Your startup is out of the gate and you’ve joined the ranks of several social media portals. You post and tweet good stuff about your product and company, the response has been good. Then one morning, insert the sound of screeching brakes here, you log into one of your accounts and see a complaint posted by someone. It’s been up for hours just laying there smoldering on your page, and it has certainly been seen. No one commented to defend your startup, but three people took the time to click, “like.” You cringe at what has been said about your company. This isn’t the end of the world, in fact it’s a golden opportunity to show how you treat unhappy customers to the world, and create a loyal customer in the process.
What to Do First
Read the complaint. Really read it and drop your defenses, so you can fully absorb what the other person is saying. An unhappy customer experience may point out a weak area in your startup that you are now being given the opportunity to correct early on. The majority of customer complaints emanate from the customer simply not having their expectations met. Commonly, this can be through a perceived promise, not being clear about what the transaction entailed, or something was said or done by an employee that brought their interaction with your company down.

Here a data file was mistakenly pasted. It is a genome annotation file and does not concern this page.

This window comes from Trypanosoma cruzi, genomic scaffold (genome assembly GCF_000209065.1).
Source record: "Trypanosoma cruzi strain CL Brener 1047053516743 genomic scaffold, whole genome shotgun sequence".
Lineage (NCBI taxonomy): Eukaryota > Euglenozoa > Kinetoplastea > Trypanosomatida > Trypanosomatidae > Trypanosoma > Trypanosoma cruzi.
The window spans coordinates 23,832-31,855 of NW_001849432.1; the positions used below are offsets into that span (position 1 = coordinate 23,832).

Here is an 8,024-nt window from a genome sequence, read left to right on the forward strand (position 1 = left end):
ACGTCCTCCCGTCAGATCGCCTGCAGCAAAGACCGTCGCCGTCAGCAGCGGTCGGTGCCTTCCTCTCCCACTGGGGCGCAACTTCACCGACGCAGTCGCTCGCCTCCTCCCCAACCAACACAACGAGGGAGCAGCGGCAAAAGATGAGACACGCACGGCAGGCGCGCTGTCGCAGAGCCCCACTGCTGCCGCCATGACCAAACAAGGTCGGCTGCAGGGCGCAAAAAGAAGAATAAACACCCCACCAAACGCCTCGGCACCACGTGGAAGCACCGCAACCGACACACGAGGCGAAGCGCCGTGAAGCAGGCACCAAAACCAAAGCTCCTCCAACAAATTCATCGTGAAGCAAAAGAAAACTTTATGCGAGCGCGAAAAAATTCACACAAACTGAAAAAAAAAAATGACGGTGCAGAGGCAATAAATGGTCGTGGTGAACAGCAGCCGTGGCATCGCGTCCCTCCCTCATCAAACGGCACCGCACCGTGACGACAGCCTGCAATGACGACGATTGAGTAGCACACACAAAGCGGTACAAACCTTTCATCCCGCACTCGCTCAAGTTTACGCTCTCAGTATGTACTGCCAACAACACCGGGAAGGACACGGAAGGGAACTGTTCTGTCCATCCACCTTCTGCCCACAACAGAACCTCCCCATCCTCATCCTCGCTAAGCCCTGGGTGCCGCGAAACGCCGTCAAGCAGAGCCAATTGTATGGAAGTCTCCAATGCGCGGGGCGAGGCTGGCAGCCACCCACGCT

Post back to the person. Thank them for contacting your page. State you are sorry to hear about their experience, and you want to get more details. Give them someone to direct to contact. Then, follow up until the matter is resolved.
Don’t Delete Legit Complaints
Unfortunately the Internet can bring out the worst in some people. The cloak of anonymity can lead to trolls posting on your page occasionally. Obviously, don’t feed the trolls. When a complaint is posted by a real person with a real issue you need to act. If your company dropped the ball, own it. If the expectation of the customer was within reason, give that to them. Thank the person for pointing it out, and offer them a relevant perk for bringing it to your attention. Then use that experience, so you can make doing business with your company an even better experience for others.
There is no perfect, foolproof system. As long there are humans in businesses, there will be communication failures and balls are going to get dropped. The way you build loyalty is to use those times to show your resolve to always make it right to your customers. If you show you’re willing to own mistakes, you’re willing to implement changes when necessary, and hold up your guarantee of service, it will remove roadblocks for doing further business with your startup by eliminating that, “What if something goes wrong?” fear customers can have.
Remember, complaints are opportunities for forward evolution of your startup. One complaint may be speaking for other customers who chose not to complain about an issue, and simply went to a competitor. Ask for candid feedback from your customers on a regular basis, and look closely at changes that may need to happen from within. Your outcome will be a stronger startup with a product and service your competitors cannot compete with. If you’d like more tips and advice to keep your startup ahead of the pack, sign up for your free newsletter today. We keep our finger on the pulse of latest trends in marketing to share with our subscribers.